The immediate gut feeling I get when reading this case is discomfort. It is not usual to hear about treatment plan decisions being made without consulting the client that is recieving the treatment. In the Western world autonomy is coveted, and independent right to choice is often emphasized. To hear something that completely contradicts these values seems absurd. However, as I suspend my feelings I begin to think about the reasoning the family may have for these choices. I would want to know what has contributed to the family choosing to make this decision, which would make it important to sit down and have a conversation with the family discussing this. What is their positionality? Is there a potential cultural influence fueling these decisions? Is the illness so far that the patient will not be bale to comprehend the information? Being able to listen, comprehend and understand the reasons behind choices can often give new perspectives on the situation which help us to appreciate decisions rather than fight them. Additionally I would want to explore with the family if there is any possibility for movement around the issue, whether there is a certain amount that can be revealed to the patient, and what the implications of this may be. There are many factors that could motivate a family to make these choices, these factors would most definitely influence how I would handle the situation.

    For instance if the family has made this choice based on cultural values, I would likely approach this situation the same way the worker in the case study has, by recognizing our difference in opinion, and doing some self work to be able to accept this. In Western medicine, an abundance of information is considered a good thing, doctors often believe this helps individuals accept diagnosis and make informed decisions, however some cultures view this as a families right to decide (Oliffe, Thorne, Hislop, & Armstrong, 2007). One patient who recieved more information than they would have liked during their cancer treatments described it as having “chrush[ed] the spirit” (Oliffe et al., 2007, p.8). Just because my values are different than a patients, does not mean they are right, it is important to explore the basis for decision making and explore why the family is making this choice.


    Oliffe, J., Thorne, S., Hislop, T.G., & Armstrong, E.A. (2007). “Truth telling” and cultural assumptions in an era of informed consent. Family and Community Health, 30(1), 5-15.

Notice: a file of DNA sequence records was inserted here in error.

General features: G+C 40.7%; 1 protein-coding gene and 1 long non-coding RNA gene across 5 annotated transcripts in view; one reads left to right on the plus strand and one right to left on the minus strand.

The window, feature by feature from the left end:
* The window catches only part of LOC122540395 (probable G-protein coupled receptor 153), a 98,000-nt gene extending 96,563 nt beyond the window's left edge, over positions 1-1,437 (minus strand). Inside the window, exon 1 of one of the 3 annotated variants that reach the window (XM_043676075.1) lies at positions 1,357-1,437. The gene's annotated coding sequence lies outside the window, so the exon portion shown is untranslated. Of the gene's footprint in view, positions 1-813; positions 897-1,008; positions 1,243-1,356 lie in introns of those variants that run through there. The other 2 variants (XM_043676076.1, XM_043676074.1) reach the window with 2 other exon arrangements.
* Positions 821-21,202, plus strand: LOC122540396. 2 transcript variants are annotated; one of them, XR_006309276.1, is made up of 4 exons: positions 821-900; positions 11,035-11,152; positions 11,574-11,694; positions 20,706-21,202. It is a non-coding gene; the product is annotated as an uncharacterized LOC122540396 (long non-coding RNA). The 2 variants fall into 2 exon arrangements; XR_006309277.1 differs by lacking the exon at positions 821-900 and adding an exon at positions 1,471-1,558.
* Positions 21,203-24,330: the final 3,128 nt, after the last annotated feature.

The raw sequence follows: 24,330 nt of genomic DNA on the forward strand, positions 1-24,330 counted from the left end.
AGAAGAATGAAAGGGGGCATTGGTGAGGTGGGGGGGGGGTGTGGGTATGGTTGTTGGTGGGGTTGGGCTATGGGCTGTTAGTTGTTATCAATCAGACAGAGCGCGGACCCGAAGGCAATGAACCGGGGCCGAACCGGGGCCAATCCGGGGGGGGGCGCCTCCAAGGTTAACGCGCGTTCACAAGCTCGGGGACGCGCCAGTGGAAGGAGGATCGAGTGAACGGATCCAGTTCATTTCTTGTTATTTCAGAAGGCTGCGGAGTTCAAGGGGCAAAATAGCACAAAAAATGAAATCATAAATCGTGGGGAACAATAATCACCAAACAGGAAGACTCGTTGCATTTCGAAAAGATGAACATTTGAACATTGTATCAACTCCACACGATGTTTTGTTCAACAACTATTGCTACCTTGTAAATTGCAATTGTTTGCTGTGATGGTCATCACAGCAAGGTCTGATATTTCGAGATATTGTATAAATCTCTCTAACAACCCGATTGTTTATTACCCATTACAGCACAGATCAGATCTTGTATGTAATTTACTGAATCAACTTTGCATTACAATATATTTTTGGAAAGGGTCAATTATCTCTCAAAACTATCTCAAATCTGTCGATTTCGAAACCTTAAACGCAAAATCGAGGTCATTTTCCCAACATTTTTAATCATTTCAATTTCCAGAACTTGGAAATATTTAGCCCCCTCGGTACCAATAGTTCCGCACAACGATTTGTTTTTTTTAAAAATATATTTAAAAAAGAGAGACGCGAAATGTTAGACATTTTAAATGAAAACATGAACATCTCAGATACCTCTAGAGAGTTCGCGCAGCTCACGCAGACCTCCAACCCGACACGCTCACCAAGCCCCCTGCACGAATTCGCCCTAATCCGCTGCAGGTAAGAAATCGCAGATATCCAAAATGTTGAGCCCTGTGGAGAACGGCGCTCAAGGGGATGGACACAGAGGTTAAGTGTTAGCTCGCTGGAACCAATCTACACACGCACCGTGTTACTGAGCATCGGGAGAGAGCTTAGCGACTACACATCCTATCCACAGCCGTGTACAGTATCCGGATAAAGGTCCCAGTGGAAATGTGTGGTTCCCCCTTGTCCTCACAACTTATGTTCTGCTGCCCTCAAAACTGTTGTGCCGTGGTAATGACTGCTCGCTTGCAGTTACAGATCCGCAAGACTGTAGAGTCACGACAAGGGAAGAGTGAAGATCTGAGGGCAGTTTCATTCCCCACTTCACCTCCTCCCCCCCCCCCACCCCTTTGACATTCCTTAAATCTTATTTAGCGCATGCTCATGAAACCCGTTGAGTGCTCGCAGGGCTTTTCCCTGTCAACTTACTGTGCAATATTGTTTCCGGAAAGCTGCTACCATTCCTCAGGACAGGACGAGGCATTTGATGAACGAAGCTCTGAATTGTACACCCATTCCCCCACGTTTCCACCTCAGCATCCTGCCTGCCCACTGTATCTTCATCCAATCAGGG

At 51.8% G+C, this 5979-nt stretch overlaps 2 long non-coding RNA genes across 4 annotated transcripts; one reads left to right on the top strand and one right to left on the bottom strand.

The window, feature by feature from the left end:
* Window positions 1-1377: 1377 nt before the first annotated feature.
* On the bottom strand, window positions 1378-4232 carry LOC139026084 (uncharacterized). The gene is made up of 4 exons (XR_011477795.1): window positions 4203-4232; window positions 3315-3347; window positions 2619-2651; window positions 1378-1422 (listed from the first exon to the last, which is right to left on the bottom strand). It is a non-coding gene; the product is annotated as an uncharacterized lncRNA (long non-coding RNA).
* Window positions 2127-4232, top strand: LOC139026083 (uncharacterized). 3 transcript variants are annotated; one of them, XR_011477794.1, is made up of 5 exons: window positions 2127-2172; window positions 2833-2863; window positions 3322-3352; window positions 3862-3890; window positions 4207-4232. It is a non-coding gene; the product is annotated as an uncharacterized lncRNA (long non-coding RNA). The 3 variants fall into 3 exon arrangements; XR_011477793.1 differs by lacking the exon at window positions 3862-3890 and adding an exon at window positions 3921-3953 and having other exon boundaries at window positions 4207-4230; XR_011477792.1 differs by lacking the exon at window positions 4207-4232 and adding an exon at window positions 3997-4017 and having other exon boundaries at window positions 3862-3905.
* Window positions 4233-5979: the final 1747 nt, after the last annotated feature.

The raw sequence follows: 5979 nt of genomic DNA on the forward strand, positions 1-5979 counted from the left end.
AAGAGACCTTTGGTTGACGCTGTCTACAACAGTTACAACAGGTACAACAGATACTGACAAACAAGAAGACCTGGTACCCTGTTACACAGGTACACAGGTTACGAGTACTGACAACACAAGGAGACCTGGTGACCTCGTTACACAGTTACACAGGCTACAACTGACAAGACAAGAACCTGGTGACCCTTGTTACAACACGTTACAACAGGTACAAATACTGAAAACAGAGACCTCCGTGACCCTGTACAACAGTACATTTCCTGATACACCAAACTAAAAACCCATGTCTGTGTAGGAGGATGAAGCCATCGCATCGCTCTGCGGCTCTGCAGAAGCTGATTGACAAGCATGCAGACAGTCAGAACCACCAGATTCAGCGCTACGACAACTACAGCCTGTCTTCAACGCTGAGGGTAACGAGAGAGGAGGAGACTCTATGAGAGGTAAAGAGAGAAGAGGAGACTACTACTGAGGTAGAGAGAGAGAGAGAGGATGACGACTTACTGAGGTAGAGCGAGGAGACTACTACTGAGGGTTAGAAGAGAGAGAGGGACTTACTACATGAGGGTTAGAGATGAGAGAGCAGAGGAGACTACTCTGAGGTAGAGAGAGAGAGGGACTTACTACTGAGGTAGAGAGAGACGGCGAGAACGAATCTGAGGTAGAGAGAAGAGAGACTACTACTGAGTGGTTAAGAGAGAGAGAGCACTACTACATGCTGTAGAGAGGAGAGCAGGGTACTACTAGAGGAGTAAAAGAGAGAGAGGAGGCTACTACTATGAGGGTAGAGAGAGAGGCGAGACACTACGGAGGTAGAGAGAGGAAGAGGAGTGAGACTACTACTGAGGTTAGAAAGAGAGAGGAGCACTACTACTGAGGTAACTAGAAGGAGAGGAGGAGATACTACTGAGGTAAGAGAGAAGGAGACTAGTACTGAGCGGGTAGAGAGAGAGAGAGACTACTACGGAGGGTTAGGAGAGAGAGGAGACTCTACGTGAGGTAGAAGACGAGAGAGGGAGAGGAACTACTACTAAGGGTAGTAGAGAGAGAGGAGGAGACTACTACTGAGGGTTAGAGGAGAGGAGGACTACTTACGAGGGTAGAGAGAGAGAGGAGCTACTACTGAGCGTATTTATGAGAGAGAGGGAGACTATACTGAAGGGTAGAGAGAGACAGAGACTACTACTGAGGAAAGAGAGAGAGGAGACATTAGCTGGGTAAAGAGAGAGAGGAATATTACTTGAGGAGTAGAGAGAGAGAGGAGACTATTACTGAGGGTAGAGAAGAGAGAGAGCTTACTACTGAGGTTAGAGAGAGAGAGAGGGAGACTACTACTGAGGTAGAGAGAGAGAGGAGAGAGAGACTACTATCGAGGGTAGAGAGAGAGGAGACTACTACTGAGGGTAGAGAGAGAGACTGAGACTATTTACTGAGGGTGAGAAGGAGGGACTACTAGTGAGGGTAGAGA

This case is incredibly complex and multi-layered. This reminds me of what we discussed in class today regarding deciding who your client is. In this situation, is the client the patient? Or the patients family? Or is the patient and their family, collectively? I believe the patient is our client, and not there family. However, this sparked some interesting inner dialogue.

    This reminds me of a personal situation I went through two years ago with my grandmother. At that time she was 92, and was rushed to hospital because of a blood clot in her lungs and heart (pulmonary embolism). The doctors said she was too old to undergo heart surgery, and if the blood thinning medication didn’t work to dissolve the clot, it would only be a matter of time. These situations are similar because in both cases the client was presented with an end of life decision. My grandmother was aware of her situation, and this fictitious client was not. However, even though my grandmother was aware of her situation, she turned to her children and told them that it was their decision, and that she could not make it. They felt a responsibility to honor her wishes to let them decide – she had already lost 4 our of her 8 children. With this experience, I could understand why the family was making the decision.

    However, I believe from an ethical standpoint, the health professionals and family have no right to with-hold information about an individuals health. This seems intensely unfair to the autonomy of the patient, as someone deserves to know when they have final stage (seemingly uncurable) cancer. My grandmother was informed of her situation and made a decision herself – maybe not the one people would want her to make, but one none the less. I am happy to report that the medication worked and my grandmother is still being a rockstar at 94.

    There could be cultural reasons for the family making the decision – perhaps they are located in a collective world view where families make these kinds of decisions. This is definitely a possibility that we cannot rule out as practitioners.

    I believe my first step would be to approach the doctor in charge and express my concerns about the patient not knowing their diagnosis, and how it is a violation of privacy, autonomy, and I’m sure breaks many hospital regulations (although I realize these rules are broken all the time, and situations like these are sadly common). Hopefully they would understand the concern and act accordingly.

    This is a tough situation that I will definitely be thinking more about in the future!

    Forbes MacQuarrie



    This is a very hard situation especially as a social worker whose commitment is to the individual client as defined in a North American neoliberal environment that sees patients as isolated individuals from their families. However, in this case, it would be important to know that the client is not only the patient but Elizabeth’s client has now expanded to include the family. Seeing the family as also a client would help see opportunities to discuss the implications of their decision, to understand the reason for their decisions and to explore cases where families have told patients the truth about their health status and working together.
    Also, I will discuss this issue with the organization since the decision is being supported by the organization. The organizational values and commitment to honesty and integrity of service is what is at stake here. If these practices are reflected in the organizational values and I have agreed to work with this organization, I will play by their rule while acknowledging these practices are unethical.